New Jersey lawmakers passed a measure Thursday setting up a recreational marijuana marketplace, sending the legislation to Democratic Gov. Phil Murphy, who is expected to sign the bill.
The Democrat-led Assembly and Senate passed the bill during remote sessions because of the coronavirus pandemic.
The legislation now goes to Murphy, who along with lawmakers reached an agreement on the legislation earlier this month.
He’s expected to to sign the bill, though it’s unclear when.
New Jersey joins 15 other states and the District of Columbia with legal recreational marijuana.
Voters in New Jersey overwhelmingly approved a constitutional amendment in November allowing for recreational marijuana for adults 21 and older. The amendment takes effect Jan. 1. New Jersey voted for cannabis in last month’s election along with Arizona, Montana and South Dakota.
Despite the strong support from voters, lawmakers passed the bill on comparatively narrow margins: 49-24 with six abstentions in the Assembly, where 41 votes are needed, and 23-17 in the Senate, where 21 votes are needed.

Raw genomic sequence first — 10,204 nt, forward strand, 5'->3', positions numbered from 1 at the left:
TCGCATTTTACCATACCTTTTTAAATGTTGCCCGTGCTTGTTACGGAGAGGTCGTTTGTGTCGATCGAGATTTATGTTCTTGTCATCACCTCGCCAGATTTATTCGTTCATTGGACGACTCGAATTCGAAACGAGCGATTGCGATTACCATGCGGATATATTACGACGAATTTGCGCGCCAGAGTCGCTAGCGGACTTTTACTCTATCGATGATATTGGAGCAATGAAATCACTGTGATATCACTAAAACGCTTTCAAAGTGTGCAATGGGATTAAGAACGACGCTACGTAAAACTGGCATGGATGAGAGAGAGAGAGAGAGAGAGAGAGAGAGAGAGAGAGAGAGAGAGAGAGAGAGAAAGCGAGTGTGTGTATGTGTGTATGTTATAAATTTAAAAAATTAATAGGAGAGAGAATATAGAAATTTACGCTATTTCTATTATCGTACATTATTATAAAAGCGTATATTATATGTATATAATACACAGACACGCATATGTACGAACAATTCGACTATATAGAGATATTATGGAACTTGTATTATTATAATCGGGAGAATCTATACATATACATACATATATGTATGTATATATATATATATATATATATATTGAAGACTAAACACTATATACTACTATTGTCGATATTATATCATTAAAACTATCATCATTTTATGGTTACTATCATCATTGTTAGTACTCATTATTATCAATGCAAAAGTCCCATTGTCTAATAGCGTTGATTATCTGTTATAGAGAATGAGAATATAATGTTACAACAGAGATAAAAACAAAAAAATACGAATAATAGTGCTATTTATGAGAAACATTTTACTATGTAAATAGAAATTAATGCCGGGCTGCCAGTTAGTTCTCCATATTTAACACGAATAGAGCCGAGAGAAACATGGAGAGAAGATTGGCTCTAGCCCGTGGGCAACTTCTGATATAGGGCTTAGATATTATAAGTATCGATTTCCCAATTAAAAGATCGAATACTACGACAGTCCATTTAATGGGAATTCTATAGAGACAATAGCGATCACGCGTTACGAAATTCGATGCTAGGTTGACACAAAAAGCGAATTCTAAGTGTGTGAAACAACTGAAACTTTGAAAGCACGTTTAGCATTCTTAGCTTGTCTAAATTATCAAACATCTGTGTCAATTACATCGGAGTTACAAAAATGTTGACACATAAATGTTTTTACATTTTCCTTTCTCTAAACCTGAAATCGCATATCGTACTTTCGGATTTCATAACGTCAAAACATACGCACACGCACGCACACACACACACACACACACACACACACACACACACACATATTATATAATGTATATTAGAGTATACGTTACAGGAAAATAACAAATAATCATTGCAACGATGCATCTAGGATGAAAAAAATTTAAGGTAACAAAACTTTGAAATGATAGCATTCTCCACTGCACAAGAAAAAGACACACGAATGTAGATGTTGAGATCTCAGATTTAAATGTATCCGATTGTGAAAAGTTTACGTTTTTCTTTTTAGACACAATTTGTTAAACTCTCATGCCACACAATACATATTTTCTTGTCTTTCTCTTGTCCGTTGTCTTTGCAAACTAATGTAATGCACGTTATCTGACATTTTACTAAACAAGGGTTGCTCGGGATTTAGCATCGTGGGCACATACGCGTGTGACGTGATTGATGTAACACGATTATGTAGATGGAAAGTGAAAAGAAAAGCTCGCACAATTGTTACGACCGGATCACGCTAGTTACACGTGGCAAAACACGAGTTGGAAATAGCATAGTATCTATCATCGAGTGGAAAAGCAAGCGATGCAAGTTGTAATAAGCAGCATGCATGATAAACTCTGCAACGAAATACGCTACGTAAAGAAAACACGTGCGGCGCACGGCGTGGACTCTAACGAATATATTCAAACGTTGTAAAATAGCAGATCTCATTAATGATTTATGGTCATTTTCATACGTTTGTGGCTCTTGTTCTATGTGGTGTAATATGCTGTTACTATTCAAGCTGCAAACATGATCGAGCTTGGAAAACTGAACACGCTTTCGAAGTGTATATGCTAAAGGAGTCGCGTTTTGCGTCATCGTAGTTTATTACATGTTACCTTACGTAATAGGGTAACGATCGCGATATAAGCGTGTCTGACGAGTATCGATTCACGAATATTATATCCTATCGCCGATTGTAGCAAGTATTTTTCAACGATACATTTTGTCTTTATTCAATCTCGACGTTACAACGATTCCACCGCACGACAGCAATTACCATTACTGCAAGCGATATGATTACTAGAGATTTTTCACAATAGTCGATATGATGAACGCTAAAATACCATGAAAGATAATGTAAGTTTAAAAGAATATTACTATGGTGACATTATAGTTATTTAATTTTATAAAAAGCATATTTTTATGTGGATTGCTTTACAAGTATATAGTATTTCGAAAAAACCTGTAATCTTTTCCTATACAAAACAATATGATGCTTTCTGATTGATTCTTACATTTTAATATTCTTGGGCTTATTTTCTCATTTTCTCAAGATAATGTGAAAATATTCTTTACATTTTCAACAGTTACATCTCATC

If enacted, the legislation sets out a timetable that could see recreational cannabis available in New Jersey in about six months.
The 200-plus-page legislation is a thicket of technical detail that is being closely watched by lobbyists and businesses interested in opening shop in New Jersey.
For consumers, the legislation means cannabis will be subject to the state’s 6.625% sales tax, with 70% of the proceeds going to areas disproportionately affected by marijuana-related arrests.
Towns will also have the option to levy a tax of up to 2%.
The Cannabis Regulatory Commission will be able to levy an excise tax, the amount of which will depend on the cost per ounce of cannabis. There will be four levels of tax under the bill, so if cannabis is $350 or more, the tax per ounce will be $10. That rises to $60 per ounce if the retail price of the product is less than $250.
Another part of the bill that resulted from lawmaker negotiations is a limit on the number of licenses for cultivators. They will be set at 37 for two years. The state Senate was pushing for no limits, but the Assembly wanted the caps.
Lawmakers are also considering a bill Thursday to decriminalize marijuana, a measure made necessary because the state’s laws make possession a crime, despite the voter-approved amendment.
Among other things, that measure would permit carrying up to 6 ounces of cannabis.
Reporting by the Associated Press.